I think the first one is a K The next two are NRS cars.
The last one is a B I think.
Second one has running boards and Model S fenders; maybe it is supposed to be an "S"?
The floor makes it obvious this is the Greenfield Village.
The first is a 1907 or 08 Model K touring. Second is either a Model R or Model S runabout. The primary difference is the S runabout had a pointed trunk, like the model N, whereas the Model R had a rounded or "beetle" trunk.
Last is what I suspect is an early Model B. I've seen photos and ads for Model B with both step plates and running boards, and I assume (although have not read) the first (late 1904) had step plates.
Great photos, probably from "The Henry Ford" (I believe the numbers on the R/S and B are photo file numbers (Hap?).
Thanks for posting,
Sorry, I meant to type "Erich."
Have yet to visit G.V. Doe they have more than one of each of these on display?
Have yet to visit G.V. Do they have more than one of each of these on display?
These four photos are of cars owned, or previously owned, by The Henry Ford. The first car is THF's Model K. In real life it is painted blue, which does not come out well in a polychromatic film image. It is still owned by the THF.
The second car is THF's Model S runabout. The Model S has several features that distinguish it from the Models N and R. The S Runabout and the N runabout share the same body, chassis and 28x3 wheels. The R and S share the same fenders, running boards, and a mechanical oiler. The R came equipped with 30x3 wheels and tires. In addition to the larger wheels, the Model R had a unique body. The turtle deck behind the seat on the R is rounded at the rear instead of coming to a point like the bodies of the Models N and S runabouts.
The third car is a very early Model N, certainly a prototype, and possibly Model N #1. It has a number of characteristics that were not carried over to the production Model Ns that appeared beginning in July, 1906. Two of these three
unique characteristics can be seen in the photo, including a non-standard design for the brake pull rod lever, a round step plate in stead of rectangular (note that not all Model Ns came with rectangular step plates. The July and at least some of the August, 1906 production cars had the round step plates). Finally, this car has a unique transmission frame that encloses the Model N transmission.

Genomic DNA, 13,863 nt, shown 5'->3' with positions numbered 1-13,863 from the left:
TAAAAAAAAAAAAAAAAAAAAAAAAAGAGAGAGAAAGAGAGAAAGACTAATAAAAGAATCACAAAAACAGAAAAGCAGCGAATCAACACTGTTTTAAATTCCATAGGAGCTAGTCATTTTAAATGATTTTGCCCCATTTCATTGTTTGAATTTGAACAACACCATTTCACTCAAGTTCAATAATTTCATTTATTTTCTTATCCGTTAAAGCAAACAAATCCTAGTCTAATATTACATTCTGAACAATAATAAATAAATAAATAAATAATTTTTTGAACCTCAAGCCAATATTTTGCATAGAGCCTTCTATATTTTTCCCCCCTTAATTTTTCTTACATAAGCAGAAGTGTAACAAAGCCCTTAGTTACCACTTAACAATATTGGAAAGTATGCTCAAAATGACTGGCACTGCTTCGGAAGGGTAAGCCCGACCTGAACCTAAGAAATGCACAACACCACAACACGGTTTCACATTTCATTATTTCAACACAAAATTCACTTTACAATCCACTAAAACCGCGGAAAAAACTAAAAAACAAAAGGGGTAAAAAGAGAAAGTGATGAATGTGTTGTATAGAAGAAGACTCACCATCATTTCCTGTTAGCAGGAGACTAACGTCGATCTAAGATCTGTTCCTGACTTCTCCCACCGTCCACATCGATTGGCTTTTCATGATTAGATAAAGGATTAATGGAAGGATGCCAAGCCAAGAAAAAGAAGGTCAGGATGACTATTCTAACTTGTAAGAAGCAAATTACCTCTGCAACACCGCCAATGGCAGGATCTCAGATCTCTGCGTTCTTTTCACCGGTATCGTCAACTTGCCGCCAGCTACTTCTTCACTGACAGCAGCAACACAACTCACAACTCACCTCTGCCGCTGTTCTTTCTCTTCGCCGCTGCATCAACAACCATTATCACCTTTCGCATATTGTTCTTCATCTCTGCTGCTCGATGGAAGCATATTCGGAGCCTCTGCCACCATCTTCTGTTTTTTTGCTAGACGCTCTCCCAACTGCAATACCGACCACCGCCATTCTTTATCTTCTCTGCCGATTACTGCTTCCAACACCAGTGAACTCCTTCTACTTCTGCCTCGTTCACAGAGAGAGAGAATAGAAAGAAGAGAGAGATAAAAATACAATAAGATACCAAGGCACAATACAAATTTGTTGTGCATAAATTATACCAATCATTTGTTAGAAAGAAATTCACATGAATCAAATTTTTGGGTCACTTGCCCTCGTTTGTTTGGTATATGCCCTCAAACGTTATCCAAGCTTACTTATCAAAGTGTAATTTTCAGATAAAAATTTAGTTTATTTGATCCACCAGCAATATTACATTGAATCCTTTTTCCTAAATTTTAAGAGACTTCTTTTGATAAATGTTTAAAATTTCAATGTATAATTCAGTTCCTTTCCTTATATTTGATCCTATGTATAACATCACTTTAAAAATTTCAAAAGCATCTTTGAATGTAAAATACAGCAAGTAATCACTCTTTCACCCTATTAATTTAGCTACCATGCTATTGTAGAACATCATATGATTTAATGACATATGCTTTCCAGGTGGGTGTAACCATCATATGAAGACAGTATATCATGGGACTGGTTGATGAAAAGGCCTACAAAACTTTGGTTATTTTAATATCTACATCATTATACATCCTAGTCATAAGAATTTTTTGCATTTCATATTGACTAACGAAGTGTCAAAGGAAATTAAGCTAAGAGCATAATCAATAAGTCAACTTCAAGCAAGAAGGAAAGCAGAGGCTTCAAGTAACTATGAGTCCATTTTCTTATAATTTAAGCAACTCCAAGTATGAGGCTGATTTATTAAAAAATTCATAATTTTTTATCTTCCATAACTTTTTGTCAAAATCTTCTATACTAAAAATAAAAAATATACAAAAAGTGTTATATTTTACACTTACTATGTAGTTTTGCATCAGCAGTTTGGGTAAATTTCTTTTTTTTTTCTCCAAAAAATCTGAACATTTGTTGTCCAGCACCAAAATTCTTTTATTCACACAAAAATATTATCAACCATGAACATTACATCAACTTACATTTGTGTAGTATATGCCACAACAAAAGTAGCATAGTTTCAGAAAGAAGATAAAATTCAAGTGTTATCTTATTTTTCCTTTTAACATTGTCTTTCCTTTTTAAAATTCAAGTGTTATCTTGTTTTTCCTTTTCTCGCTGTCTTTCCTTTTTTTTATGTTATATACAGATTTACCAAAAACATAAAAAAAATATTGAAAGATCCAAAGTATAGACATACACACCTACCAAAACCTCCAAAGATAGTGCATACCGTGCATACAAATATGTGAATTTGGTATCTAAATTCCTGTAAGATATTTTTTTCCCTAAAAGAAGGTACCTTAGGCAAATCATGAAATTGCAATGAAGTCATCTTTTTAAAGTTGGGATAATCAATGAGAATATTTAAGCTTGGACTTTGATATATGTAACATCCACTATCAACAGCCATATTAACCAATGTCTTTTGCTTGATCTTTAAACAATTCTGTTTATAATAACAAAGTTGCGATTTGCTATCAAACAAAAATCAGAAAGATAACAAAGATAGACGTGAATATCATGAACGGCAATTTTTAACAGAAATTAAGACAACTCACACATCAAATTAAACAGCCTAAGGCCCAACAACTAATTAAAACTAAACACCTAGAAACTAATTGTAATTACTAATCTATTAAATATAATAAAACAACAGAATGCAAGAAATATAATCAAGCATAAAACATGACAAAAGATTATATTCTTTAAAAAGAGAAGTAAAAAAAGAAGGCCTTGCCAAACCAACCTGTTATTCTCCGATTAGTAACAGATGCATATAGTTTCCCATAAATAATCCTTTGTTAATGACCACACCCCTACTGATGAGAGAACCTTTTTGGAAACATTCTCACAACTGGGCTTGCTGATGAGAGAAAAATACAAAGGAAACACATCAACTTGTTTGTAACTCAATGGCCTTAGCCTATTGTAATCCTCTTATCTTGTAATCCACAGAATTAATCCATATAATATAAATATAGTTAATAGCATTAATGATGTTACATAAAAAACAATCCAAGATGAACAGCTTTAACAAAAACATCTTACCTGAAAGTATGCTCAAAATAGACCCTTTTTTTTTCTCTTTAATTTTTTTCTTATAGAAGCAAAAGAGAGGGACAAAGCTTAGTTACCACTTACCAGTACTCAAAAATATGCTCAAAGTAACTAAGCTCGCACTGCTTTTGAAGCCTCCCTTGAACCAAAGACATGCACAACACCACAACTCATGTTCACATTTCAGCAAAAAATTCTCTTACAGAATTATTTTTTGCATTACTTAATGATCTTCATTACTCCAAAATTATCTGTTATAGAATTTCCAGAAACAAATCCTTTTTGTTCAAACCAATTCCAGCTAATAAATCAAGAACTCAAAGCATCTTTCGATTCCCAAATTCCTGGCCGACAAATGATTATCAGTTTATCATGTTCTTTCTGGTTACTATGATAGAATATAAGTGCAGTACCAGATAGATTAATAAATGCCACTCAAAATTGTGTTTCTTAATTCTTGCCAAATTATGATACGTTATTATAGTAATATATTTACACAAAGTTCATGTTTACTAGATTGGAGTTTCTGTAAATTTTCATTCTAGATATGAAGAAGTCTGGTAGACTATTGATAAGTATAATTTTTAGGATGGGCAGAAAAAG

This car was owned by THF and was on display on the museum floor for many years. In 1985 it was de-accessioned and sold at auction. The funds obtained from its sale were used to purchase the original Model N that is now on display in the museum.
This car may have been Model N #1. It is known that Mr. Ford kept the first Model N for himself. In 1907 if an American wanted to drive their American built car in Canada, the owner had to register the car and put a Canadian license plate on it. A very large collection of personal papers of Henry and Clara Ford found their way to the Archives in the 1950's, and they were organized into what is called "The Fairlane Papers". Once while looking for something else in the Fairlane Papers I ran across Mr. Ford's Canadian license card for his Model N. The card indicated that the car's serial number was "1". Mr. Ford clearly kept the car. If this is the same Model N then this was the car that was introduced at the New York Auto Show in January, 1906, and would be the same car photographed in front of the Piquette Avenue Plant. I never had the opportunity to examine this car, so this is pure speculation on my part.
The last photo is of The Henry Ford's Model B. This is a very interesting car. It was located in Manchester, NH in 1923 and was owned at the time by a Ford dealer there. The car was in completely original condition (a photo of the car when it was being acquired can be found in The Henry Ford Office Papers). When the dealer was contacted by Mr. Ford's Office, the dealer agreed to trade the Model B for a brand new Model T Fordor sedan. The dealer got the sedan, and Mr. Ford got the Model B. There is no doubt in my mind which is the more desirable car.
The Model B has been at least repainted. The car was returned to running condition for the centennial in 2003. The original Splitdorf Coil was gone and a Kingston Coil was in its place. A new coil box was built using the outside hardware from an original coil box, but inside are four KW coils. The body is completely original, and still retains the warning sticker under the front seat reminding the owner to drain the water from the radiator to avoid freezing. As Mr. Ford said in the book "My Life and Work" the Model B was a very good car for its time.
One of THF's cars that is not pictured here is their 1908 Model S Roadster. This car has been cleaned up recently and is now on display on the Museum floor.
The other Letter series cars that are currently not on display (The Model S runabout, the Model R runabout, the Model F and C) are still retained by THF and are in long term storage. THF does have a complete collection of all the early Ford letter series cars.
There will never be more than 7 complete collections of the letter series cars because only 7 Model Bs survive from the 500 car production run.
Trent, thank you so much for the detailed explanation of the above images.